British Documentary

Film StillBetween 1930 and 1939 in Britain some sixty filmmakers working together in collaborative film units produced over 300 documentaries, a body of work central to the historic development of the documentary and documentary film practice. Several of the films made by the filmmakers associated with the Empire Marketing Board (the EMB), from 1930 to 1933, and with the Government Post Office film unit (the GPO), from 1933 to 1939, became crucial references for almost every subsequent documentary movement. Continue reading

A Nous la liberte

René Clair’s À Nous la liberté (known in English as Freedom for Us, though it was released in the United States in 1932 with its French title) is a musical comedy about the alienation of modern work. It’s the kind of film that might have resulted had the Marx Brothers been engaged to make Metropolis rather than Fritz Lang. René Clair shared with the Marx Brothers a mocking disregard for most forms of authority and a joyous pleasure in the subversion of all forms of social pretension and bourgeois decorum. In fact, the Marx Brothers borrowed material from tonight’s film when they made A Night at the Opera in 1935. Continue reading

Whores’ Glory

“Everyone believes they know something about prostitution,” writes director Michael Glawogger, “particularly when he or she has never been to a brothel… Prostitution is not to be condemned or defended,” he argues, “prostitution simply is… It’s a dead end to say simply that it is bad. It’s way more interesting to ask why it exists, how it works, and what it does to all of us.” Continue reading

Trash Dance

film still Tonight you are going to see an extraordinary film — extraordinary because it is not only about work and workers but because it shows workers doing work and because it celebrates both the workers and their labor. Unlike the work depicted in many of the labor films we’ve screened over the years — work in mines, fields, factories and other worksites — trash collection takes place on your own street. You have seen these workers and their vehicles moving in ways that might be imagined as dance. Continue reading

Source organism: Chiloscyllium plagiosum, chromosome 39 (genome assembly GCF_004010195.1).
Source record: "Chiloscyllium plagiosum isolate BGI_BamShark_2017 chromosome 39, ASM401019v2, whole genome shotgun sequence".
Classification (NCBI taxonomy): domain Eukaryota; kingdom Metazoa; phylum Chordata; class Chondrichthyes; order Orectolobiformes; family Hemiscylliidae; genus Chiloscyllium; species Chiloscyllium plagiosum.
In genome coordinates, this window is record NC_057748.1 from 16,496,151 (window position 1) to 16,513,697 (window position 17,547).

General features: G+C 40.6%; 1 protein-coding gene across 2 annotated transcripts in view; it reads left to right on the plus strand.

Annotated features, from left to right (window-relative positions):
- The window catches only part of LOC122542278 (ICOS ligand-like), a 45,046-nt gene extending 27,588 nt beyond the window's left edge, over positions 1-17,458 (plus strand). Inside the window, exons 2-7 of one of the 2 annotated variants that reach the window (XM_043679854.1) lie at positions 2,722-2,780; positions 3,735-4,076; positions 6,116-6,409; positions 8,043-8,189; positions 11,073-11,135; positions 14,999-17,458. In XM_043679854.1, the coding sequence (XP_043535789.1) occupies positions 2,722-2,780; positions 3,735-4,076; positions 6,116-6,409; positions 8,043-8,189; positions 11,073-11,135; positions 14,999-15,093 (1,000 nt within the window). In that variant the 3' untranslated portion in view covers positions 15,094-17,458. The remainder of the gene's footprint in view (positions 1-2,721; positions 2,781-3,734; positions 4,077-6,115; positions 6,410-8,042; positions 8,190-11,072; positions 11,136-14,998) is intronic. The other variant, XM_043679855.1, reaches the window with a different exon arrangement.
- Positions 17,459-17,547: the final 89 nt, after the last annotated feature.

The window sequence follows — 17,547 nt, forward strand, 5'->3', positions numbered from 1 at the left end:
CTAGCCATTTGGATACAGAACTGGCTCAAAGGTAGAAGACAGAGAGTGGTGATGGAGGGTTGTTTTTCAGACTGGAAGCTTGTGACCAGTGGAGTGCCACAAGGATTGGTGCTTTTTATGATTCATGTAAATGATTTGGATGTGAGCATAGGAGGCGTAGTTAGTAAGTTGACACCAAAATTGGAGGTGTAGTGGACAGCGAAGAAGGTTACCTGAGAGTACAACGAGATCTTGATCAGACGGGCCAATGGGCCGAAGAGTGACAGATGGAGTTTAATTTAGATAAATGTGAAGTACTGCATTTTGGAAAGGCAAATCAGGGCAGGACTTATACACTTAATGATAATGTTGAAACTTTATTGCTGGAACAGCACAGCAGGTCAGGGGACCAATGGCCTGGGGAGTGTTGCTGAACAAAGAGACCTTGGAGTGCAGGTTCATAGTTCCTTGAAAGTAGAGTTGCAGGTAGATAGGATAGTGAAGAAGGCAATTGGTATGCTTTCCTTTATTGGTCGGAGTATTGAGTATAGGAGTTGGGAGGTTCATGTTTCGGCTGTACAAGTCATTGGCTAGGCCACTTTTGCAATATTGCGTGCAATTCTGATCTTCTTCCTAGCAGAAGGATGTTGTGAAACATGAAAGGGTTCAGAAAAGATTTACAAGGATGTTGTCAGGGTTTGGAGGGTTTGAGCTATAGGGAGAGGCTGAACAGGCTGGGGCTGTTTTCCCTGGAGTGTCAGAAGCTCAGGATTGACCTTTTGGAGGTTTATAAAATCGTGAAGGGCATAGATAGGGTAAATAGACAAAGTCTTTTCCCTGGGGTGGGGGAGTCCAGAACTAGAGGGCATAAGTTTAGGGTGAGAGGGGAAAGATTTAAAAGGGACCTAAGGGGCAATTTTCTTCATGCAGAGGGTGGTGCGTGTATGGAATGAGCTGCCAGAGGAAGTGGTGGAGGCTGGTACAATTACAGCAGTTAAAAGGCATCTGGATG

The Grapes Of Wrath

film stillThe night Woody Guthrie saw Grapes of Wrath he went home and composed “Tom Joad,” one of his most famous dust bowl ballads. He was moved not only by the film but by Steinbeck’s evident sympathy with migrant farm workers:

There was a feller that knew us Oakies … because early in the deal he throwed
a pack on his back and traipsed around amongst us, and lived with us, and talked
to us, and et with us, and slept with us,and he felt in his heart and knew in his
head that us Oakies was a lookin’ for a “Living with Labor.” Continue reading

The Gleaners and I

film stillHistorically, gleaning was a strategy to create small food surpluses for the poor. Mosaic law decreed (Leviticus:19:22) that “When you reap the harvest of the land do not reap to the very edges of your field or gather the gleanings of your harvest. Do not go over your vineyard a second time or pick up the grapes that have fallen. Leave them for the poor and the alien.” Continue reading

Roger and Me

film stillIf you don’t know Michael Moore, who’s the director of Roger and Me, the film will tell you, I don’t have to do that. He’ll introduce himself, he’ll show you baby pictures and everything. He does all that in the film and that’s great, so I don’t have to actually introduce him. Continue reading


When Compliance debuted at the Sundance Film Festival, and during its press screenings, some people walked out not far into the story.  One viewer is reported to have yelled while exiting, “Oh, give me a [bleeping] break!”  I, too, was ready to abandon the film because it seemed exploitative and contrived.  But, I happened to recall the screen-filling opening message that said,  “Based on true events.”  As films with that message have become common over the past decade, such messages may have lost their punch, which might explain the walkouts.  But do take heed of that notice, for knowing beforehand that the events really happened might help temper the incredulity the film evokes.  Or, it might work to heighten our disbelief, for if you avoid walking out, you are still likely to squirm.  “How could they have done this?” we will undoubtedly ask. Continue reading

A Grin Without a Cat (Le Fond de l’air est rouge)

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Tonight’s film is long and there won’t be time later to stay around and discuss the film. However, our September 20 Labor Lyceum program will provide an opportunity to consider Chris Marker’s take on the struggles of the decade 1967-1977 and the significance of those struggles to our own. (Lyceum details are on the flyer you should have received). Continue reading

La Danse

film stillMy comments tonight are those not of an expert on dance but those rather of a labor  historian interested in films dealing with labor themes. I will remark briefly first on Wiseman’s documentary technique, then on the structure of tonight’s film and finally on dance as work. Continue reading